Pryor Foal # 3 Deceased


I have been wondering how to write this post.  It has been especially difficult for me to write the words that I don’t want to read.  How could something so perfect and strong have a turn in their short life that makes them lose everything in just a few short minutes.  A new life born to a 2-year-old inexperienced filly.  She was able to nurse and receive the life-giving colostrum, cleaned up of the from the birth that surrounded her.  Then somehow disrupted and displaced, torn from her mother and lost with a band she wasn’t meant to be with.

It was just 4 years ago that I had this exact story play out in front of me, and it seemed this was a re-run of a very bad movie that I did not want to see the ending of .  What are the odds that this could be happening again?  Read my post from 4 years ago NACER.


It started out like any beautiful morning on the mountain.  My guests from this trip were down watching the horses just below where the camp was set up.  I was cleaning up camp and enjoying a few minutes drinking my coffee and photographing Morning Star and his band.  I had just returned to my truck when I looked down the road and saw  Micheal Francis (a fellow long time Pryor photographer, he has been taking photos of the horses since the early 80’s, here is his website: FRANCIS) waving his arms at me.  I quickly got back in my truck and drove towards him.  He said “there’s a new foal down there”.  “Who is it?”, I said.  “I’m waiting for you to tell me that”, he said.  I looked down the cliff.  I immediately saw Doc’s band.  Firestorm had a foal by her.  This was surprising as I knew Firestorm was not pregnant this year.  I then thought perhaps it could be Jasmine’s as many of us are hoping and think that she is pregnant.  But she still looked round and it confused me even more.


Who did this precious new life belong to?  It seemed it was no one in this band, and I was worried how this had happened.  It seemed Firestorm wanted this little one (she had lost her last foal last fall).  Her mothering instincts were in full gear.  Whenever this little one tried to approach Doc, the band stallion, Firestorm would insert herself between them.  But when the filly tried to nurse her, she would kick it away.  We all watched from far above them, hoping that this scene would have a different ending to the one just  four short years ago.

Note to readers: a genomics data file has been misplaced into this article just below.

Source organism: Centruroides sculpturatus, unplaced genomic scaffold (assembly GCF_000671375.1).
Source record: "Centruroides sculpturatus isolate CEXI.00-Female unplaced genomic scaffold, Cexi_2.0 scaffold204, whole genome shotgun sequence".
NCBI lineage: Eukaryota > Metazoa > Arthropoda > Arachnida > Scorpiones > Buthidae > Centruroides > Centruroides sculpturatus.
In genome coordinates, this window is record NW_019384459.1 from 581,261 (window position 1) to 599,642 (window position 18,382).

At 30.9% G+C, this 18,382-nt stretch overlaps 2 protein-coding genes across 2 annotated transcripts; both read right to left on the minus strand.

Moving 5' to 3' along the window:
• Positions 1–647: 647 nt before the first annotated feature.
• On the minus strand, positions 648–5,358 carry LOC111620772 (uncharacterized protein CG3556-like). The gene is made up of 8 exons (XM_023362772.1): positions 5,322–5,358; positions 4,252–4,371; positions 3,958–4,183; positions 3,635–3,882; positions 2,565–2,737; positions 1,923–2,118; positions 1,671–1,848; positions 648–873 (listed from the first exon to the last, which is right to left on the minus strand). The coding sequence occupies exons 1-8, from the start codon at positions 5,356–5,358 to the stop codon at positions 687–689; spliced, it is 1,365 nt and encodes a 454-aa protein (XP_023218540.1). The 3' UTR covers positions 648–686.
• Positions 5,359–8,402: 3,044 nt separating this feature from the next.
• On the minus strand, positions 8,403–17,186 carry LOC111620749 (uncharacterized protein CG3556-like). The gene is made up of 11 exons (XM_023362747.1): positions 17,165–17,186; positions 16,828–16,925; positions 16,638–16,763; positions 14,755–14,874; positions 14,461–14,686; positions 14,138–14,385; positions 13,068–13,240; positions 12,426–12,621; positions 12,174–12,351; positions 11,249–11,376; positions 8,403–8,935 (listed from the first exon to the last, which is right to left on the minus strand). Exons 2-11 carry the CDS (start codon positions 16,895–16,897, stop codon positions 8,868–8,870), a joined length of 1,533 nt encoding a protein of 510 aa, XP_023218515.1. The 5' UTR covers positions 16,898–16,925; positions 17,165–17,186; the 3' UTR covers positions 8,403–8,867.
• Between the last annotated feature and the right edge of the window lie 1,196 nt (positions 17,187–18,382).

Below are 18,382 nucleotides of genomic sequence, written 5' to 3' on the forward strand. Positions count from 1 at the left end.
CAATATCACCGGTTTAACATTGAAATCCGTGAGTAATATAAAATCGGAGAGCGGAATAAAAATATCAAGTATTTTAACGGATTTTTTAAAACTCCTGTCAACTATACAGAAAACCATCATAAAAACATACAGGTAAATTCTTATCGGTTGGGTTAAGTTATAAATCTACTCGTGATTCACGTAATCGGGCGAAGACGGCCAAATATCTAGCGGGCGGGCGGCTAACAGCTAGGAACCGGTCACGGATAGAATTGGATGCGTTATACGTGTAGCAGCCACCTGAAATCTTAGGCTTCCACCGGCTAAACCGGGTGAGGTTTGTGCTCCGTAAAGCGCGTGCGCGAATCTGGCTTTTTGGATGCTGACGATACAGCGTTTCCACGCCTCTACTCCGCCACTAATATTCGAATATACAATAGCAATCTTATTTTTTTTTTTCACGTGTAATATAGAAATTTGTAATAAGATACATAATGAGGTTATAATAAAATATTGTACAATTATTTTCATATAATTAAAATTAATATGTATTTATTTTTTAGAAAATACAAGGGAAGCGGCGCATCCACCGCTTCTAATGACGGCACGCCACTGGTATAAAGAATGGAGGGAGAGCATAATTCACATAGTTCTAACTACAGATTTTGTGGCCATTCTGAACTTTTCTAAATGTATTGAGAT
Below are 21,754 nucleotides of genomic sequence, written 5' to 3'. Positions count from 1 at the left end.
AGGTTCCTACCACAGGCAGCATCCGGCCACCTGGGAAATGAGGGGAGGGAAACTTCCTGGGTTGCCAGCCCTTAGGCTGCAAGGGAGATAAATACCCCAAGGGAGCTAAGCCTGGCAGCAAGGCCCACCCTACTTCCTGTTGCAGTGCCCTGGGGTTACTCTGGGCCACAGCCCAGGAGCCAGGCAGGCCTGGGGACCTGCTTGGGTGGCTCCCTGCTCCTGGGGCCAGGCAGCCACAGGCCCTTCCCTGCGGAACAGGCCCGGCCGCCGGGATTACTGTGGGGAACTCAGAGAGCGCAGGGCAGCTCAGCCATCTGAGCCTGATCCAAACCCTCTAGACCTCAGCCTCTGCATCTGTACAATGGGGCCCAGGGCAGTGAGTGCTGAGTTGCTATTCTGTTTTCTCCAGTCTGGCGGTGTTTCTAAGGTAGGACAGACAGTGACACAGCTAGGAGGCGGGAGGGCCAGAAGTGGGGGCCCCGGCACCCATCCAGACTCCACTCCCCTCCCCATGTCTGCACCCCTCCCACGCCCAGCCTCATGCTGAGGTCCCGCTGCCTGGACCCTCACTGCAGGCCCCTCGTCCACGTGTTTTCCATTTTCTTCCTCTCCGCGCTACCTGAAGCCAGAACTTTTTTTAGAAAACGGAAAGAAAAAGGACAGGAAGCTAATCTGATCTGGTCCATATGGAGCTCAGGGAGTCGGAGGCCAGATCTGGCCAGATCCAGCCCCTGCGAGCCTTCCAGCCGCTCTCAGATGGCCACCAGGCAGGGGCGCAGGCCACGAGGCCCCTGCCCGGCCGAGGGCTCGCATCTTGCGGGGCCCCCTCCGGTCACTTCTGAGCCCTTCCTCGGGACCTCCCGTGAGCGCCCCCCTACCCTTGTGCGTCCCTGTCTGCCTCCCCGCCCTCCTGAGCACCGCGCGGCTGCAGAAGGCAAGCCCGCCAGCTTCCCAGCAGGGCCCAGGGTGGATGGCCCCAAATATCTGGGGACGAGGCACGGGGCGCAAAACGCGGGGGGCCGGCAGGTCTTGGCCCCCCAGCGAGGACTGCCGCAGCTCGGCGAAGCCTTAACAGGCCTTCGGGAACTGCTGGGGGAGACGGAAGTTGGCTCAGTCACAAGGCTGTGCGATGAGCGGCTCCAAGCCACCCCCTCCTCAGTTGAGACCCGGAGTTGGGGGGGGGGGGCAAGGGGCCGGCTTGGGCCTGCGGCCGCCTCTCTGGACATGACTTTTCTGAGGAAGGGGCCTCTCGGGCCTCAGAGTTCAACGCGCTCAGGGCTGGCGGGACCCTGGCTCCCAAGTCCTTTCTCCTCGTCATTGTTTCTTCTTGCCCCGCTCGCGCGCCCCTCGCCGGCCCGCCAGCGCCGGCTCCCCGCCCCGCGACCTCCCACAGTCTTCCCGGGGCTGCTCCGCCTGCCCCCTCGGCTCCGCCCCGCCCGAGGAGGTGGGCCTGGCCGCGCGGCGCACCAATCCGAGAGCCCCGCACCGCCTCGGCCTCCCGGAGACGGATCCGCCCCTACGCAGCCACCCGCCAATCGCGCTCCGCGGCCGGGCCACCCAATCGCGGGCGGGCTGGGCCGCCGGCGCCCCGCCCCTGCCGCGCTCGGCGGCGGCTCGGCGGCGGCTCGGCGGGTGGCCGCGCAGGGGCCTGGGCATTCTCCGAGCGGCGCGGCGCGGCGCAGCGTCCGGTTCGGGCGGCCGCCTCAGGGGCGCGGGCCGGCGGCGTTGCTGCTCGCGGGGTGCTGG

I immediately called and reported the birth to  Jerrie at the BLM,  Jerrie is the new Wild Horse Specialist at the Billing, Mt office.  She replaced Jared Bybee.  I had just met and talked to her the day before.   I told her I would monitor the situation  and report to her what was going on.  I respected her decision to “let nature take its course”.

We watched the scene unfold below us.  Irial’s band was near-by and their two-year old filly Pele (Penny) seemed overly interested in the new foal.  Could it be hers?  I remembered seeing a similar young filly 4 years ago show the same interest in Nacer.  I was convinced she could be the mother of this little filly.

Pele (Penny) watching the new foal

After a couple of hours, it was clear that Firestorm had her fill of this new foal.   It was not hers, and she made it clear she wanted nothing more to do with it.  It was painful to watch her kick, bite and shake this innocent life.  It was then that I realized this story was not going to have a fairytale ending.


The Pryors are a wild, real life story.  Whether we want to admit it or not, life here is not a fairy tale; it is hard, real and not always happy.  We were witness to this just a few days ago.